I cannot believe it has been one full year since we left the big city and moved to the Great Northwest. So much has changed in the last year. We’ve learned so much of what it means to live in the country, and I think our lives have changed pretty drastically, but for the better not worse.
1. Blackberries – harbor many critters. Always look before you pick. As you may remember it was while trimming these tenacious vines that I freaked out over a bug and broke my foot. You will often be investigated by bees and wasps as your fingers become stained while picking.
2. Foliage -Do be sure to trim blackberry vines back and other overgrown foliage because you never know what you will find. Case in point I have found the following – I have a pear tree I didn’t know I have, along with an apple and 5 cherry trees. Also found – an old VW Bug with no engine. A bumper to another car, a family of nutria, a pheasant nest, a skunk den (kept well away from that!) an old metal trash can and assorted bottles. Man that must have been one hell of a party!
3. Trash – you really must recycle everything you can. We don’t have trash pickup so we have to go to the dump. And everything must be sorted, glass – green, brown and clear. Cardboard – corrugated and non. Aluminum cans, tin cans, plastic bottles over here, and plastic containers over there. Newspapers, metal scraps, wood scrapes on the top side. Batteries in the shed and last but not least garbage. But that is a lot of stuff to haul to the dump. So come October thru May we burn everything we can, which is a lot. Below are the steps to a bon fire. Which can be a big shindig for some. People will actually ASK you to bring them your clippings so they can burn them. They stand around, drink beer, tell stories and burn stuff. Seriously it’s an event! I’m actually looking forward to hosting one. And I can’t believe I just said that haha.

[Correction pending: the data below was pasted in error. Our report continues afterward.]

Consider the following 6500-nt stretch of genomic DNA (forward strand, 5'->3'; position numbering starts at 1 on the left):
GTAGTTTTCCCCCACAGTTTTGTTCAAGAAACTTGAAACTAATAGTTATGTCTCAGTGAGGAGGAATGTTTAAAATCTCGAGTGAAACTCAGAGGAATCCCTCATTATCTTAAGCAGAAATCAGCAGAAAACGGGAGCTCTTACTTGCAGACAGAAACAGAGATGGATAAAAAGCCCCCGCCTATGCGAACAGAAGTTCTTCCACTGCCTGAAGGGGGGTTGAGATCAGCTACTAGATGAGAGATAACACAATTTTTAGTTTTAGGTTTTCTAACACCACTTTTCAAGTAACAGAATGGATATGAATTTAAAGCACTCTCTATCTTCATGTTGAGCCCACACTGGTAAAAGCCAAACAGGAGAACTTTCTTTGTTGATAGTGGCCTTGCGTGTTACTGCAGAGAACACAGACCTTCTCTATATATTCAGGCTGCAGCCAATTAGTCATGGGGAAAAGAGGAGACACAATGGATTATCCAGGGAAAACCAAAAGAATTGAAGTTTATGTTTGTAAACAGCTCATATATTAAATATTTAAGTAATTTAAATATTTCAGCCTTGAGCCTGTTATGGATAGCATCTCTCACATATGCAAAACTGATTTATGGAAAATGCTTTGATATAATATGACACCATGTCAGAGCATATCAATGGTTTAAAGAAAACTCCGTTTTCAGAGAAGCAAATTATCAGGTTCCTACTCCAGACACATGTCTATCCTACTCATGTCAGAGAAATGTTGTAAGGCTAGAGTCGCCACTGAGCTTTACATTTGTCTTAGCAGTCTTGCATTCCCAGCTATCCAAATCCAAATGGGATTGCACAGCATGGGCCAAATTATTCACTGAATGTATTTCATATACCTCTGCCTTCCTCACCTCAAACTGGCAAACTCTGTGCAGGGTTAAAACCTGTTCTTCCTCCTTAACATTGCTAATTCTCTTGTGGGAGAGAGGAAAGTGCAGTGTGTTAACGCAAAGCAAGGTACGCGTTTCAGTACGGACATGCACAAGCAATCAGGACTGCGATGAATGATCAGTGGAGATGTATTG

Must be safe first.
Must have emergency equipment available. There is also a hose attached to the well house.
Add a bit of an igniter.
Toss in a burning piece of newspaper.
You can really feel the heat from just this small of a fire.
Time for me to get to work and bank it in.
Time to feed the second pile to the first pile and bank it. Now it may seem this takes a while, but if you start piling all the stuff up over a period of time it dries up. So these piles go up like balsa wood. Takes about 3 minutes to burn it all down and if you’re not careful you might be painting your eyebrows on for a week or so. But once banked the bigger pieces on the bottom will smolder for 24 hours or more.
4. Rain. It’s going to rain in Oregon. Not near as much as I thought it would, but much more than down in California. This brings you to proper clothing and an understanding that water will get into things you don’t want it to and thus you have to deal with it. Proper rain attire in Oregon, a light jacket or vest, boots and hat (heavier coat if it’s a cold winter day). If you pull out an umbrella you’re not from around here. There will be large puddles so make sure you boots cover your ankles.